Writing is something I always knew I could do. When I was at school, some of my friends could sing, some could draw… I could write. I was the editor in chief of the school paper so I edited and wrote news articles, I wrote many of the school plays I performed in, I entered poetry writing competitions and performed spoken word poetry, I wrote the speeches I delivered in oratorical competitions, declamation, debates, etc. At the time, I thought I was doing so many different things, but looking back, everything I chose to do involved writing. When I was writing Heartbound, there were times when I didn’t agree with my characters’ actions, but I couldn’t change anything because it wasn’t my decision anymore. That’s when I realised what being a writer truly meant. Everyone can write a story, but to create a world with a life of its own, that takes a writer.
When a powerful idea hits a writer, it’s no longer a choice. You have to write it, or it will drive you mad. The idea for Heartbound hit me so hard that I had to stop what I was doing. I picked up a pen and paper and started to scribble. My husband walked in and found me on the floor with pieces of papers around me. At that point, the outline of Heartbound was completed—chapter by chapter, from beginning to end.
When I finished and edited Heartbound, I was initially reluctant to get it published. I wasn’t quite sure I wanted to share my world to, well, the world. When my friends and family finally managed to convince me to just give it a go, I did some research on credible agents and publishers that would be interested in my genre. I randomly picked one from the list, just to see how the process worked and what a rejection letter looked like. Two weeks later, I got a request for the full manuscript, and two weeks after that I was offered a contract. I had a difficult decision to make because I hadn’t really tried anything else at that point. However, from what I heard, querying agents could take months for a reply (even a rejection reply), and even if someone took me on, there was no guarantee the agent could sell it to a publisher—and I already had a publisher interested. In the end, it made sense to seize the opportunity.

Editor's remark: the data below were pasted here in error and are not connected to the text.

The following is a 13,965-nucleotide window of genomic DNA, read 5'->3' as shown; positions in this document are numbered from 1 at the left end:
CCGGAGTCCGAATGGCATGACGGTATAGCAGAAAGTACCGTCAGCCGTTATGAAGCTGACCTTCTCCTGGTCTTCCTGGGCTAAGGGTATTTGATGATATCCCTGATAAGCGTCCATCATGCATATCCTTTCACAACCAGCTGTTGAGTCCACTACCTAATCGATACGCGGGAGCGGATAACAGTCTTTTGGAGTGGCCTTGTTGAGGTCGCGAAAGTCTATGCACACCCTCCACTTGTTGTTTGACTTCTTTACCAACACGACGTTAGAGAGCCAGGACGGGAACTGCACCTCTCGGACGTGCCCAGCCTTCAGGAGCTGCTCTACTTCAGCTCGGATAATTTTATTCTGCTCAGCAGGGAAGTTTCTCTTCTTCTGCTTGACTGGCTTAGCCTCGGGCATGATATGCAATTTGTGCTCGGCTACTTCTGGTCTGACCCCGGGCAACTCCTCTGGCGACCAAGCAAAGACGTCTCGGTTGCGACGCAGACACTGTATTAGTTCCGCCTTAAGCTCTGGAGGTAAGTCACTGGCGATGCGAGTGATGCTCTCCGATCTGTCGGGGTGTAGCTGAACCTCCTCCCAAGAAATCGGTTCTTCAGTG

I expected the journey to publication to be far more difficult, but I suppose I got lucky in finding my publisher. I have to say that I made the right choice signing with them. The whole team—from the editors, the cover artists, the authors—have been so accommodating and supportive. I’ve learned so much from Debby, the chief editor. Most importantly, because SMP, New York is not a big corporate publishing machine, I feel like I’ve had a voice in the whole process, which is something that I didn’t expect from what I know of other authors’ experiences with other publishers.
At the moment, I’m working on three novels. One of them is Heartless, the second book in the Heart Series. The other two came to me at the same time and bugged me until I paid attention get some chapters written. I’m also building a (spoken word) poetry collection that will hopefully be ready for publication next year. There’s a video performance available for Unmoving, and a few more from the collection should be up soon.
She teaches English Language and Literature in London. She earned her degree in BA English from Queen Mary University of London, a Post Graduate Certificate in Education and Master’s in Teaching at the UCL Institute of Education, University of London.
Before moving to London, she lived in the Philippines where she was ensconced in the rich culture encrusted with dark myths and enchanted tales. She draws inspiration from these in her writing. Although she has lived indifferent places and experienced different cultures, she always enjoyed the constancy of writing in her life. Her favourite authors include John Milton, Virginia Woolf and James Joyce.
Her latest book is the YA fantasy romance, Heartbound.
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